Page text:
The Fresh Loaf

News & Information for Amateur Bakers and Artisan Bread Enthusiasts

Using Fresh Yeast?

ehanner's picture
ehanner

Using Fresh Yeast?

I have been reading the historical threads on fresh yeast, trying to get a handle on how best to convert my recipes and how best to measure the proper amount. The old school seems to be to cream the yeast with a small amount of sugar and a bit of the water from the recipe. Then It seems like some crumble it into the flour with the fingers which is my practice using instant.

Then the question of should I try to scoop into a teaspoon? I'm inclined to think it would be better to weigh the grams with the scale. With dry, it is easier for me to use a measure. I understand it is a 3:1 ratio for fresh over IDY and if you want to be picky, you need to hold back a few grams of liquid due to the water in the fresh yeast. My IDY weighs about 3g per tsp so an equivalent in fresh would be 9g.

For all of you who have been using fresh yeast please jump in here and tell me if I have the right idea on using fresh. My plan is to stop as of now with the IDY in the freezer and not look back. Most of my breads have some SD component in them but I am looking forward to this change. I'm also hoping that I too will experience the better crust and crumb that I have read so much about. Wish me luck!

Eric

rick.c's picture
rick.c

Hi Eric,

I really hadn't thought there was a difference.  Yeast is yeast right?  I mean, the yeast companies have hired people way smarter than us to develop the dry, and instant yeast to give us the best that yeast has to offer with the convenience of shelf life, not to mention instantness.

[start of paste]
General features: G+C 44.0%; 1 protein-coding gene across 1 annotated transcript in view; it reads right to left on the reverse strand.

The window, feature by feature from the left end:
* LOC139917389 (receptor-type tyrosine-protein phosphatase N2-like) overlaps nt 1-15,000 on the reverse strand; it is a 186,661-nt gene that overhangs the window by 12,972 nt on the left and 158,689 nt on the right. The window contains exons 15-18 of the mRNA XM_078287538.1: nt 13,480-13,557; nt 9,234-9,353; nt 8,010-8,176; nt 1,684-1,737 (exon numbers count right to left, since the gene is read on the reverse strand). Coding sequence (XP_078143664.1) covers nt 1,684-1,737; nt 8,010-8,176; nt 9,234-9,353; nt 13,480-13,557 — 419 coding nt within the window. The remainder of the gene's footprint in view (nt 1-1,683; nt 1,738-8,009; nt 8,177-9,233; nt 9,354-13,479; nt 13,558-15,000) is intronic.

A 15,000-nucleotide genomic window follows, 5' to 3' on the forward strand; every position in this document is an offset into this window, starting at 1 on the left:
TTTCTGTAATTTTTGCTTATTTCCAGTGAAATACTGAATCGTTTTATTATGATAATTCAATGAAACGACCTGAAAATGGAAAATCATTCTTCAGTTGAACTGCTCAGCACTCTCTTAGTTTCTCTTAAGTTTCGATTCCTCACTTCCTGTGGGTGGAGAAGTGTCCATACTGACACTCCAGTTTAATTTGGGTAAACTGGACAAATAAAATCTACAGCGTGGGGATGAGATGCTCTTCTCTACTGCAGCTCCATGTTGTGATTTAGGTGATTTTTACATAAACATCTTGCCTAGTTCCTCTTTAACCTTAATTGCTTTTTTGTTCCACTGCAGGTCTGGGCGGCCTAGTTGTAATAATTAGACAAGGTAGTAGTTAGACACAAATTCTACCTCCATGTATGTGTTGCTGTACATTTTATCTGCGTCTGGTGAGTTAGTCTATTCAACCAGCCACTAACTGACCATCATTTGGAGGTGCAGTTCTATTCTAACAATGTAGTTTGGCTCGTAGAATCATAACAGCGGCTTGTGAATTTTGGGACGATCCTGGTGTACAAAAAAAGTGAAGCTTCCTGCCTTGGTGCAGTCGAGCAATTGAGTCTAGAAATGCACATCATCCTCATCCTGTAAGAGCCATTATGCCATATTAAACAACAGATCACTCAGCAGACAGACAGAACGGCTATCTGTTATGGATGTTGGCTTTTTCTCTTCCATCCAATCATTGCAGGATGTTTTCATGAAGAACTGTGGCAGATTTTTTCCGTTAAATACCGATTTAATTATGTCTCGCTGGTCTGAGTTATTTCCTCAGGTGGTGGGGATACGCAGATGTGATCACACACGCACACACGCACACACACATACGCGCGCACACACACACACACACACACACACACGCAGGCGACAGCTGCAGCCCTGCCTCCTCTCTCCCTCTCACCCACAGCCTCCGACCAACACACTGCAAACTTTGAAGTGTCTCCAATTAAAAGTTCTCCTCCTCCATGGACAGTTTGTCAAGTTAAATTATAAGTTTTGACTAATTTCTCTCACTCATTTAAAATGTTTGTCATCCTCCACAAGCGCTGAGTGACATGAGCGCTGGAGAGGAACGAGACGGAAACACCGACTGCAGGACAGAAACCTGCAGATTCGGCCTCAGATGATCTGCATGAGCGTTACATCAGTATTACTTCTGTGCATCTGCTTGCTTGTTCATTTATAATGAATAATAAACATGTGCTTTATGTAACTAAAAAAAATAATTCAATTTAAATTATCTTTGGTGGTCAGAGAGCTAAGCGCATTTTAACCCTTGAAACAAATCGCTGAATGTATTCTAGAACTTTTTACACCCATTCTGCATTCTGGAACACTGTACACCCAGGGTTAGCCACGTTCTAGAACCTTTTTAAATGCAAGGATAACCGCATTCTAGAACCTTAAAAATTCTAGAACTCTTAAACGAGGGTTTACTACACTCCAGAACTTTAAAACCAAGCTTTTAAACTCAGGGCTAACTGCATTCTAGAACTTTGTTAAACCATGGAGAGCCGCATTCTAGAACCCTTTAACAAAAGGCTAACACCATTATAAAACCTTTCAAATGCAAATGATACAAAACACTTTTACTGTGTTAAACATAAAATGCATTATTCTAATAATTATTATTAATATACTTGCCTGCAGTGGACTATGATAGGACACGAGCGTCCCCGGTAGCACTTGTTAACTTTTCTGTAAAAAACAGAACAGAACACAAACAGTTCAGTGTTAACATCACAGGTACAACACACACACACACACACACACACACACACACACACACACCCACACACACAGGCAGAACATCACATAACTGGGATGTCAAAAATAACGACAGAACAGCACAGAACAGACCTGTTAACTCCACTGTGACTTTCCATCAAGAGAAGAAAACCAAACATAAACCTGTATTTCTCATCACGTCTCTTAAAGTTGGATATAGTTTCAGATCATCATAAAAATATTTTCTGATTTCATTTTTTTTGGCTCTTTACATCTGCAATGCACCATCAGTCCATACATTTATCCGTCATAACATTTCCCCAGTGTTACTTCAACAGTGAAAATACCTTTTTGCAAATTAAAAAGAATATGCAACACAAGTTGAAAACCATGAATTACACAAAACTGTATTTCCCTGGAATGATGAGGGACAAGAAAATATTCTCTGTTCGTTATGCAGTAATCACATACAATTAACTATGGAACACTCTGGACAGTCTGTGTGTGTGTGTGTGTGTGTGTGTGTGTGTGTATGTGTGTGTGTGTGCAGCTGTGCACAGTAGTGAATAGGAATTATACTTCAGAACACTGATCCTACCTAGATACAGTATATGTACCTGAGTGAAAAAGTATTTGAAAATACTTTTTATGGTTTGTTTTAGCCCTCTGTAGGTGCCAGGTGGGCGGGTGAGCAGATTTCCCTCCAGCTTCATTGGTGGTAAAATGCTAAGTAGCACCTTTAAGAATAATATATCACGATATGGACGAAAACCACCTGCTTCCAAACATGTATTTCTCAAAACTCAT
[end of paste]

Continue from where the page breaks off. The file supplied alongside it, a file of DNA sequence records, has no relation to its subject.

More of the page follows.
I do hope you are right though!  Please point me at or towards testamonials that fresh yeast is best.  And/ or let us know the results of your experimentation, as I am sure you will.  Heck, it will probably be a year from now that all TFLers will have a fresh yeast culture growing right next to the sourdough starter.

Again, Good Luck and I look forward to hearing of your results!

Rick

hansjoakim's picture
hansjoakim

Hi Eric,

I'm only using fresh yeast.

Over here, cubes of fresh yeast weighing 50gr. are available in any grocery store, and they cost next to nothing. I think both Hamelman and Suas suggest a 3:1 substitution ratio between fresh and IDY, so you've got that down. When using fresh yeast, weigh it! Best of luck :)

Mini Oven's picture
Mini Oven

And have to say I like fresh but instant sure is convenient.  I wouldn't throw the instant away just yet and keep it as a back up if the fresh goes bad or you run out in the middle of a project.  It can happen.  You might be back to instant in a few months.   I tend to go back and forth.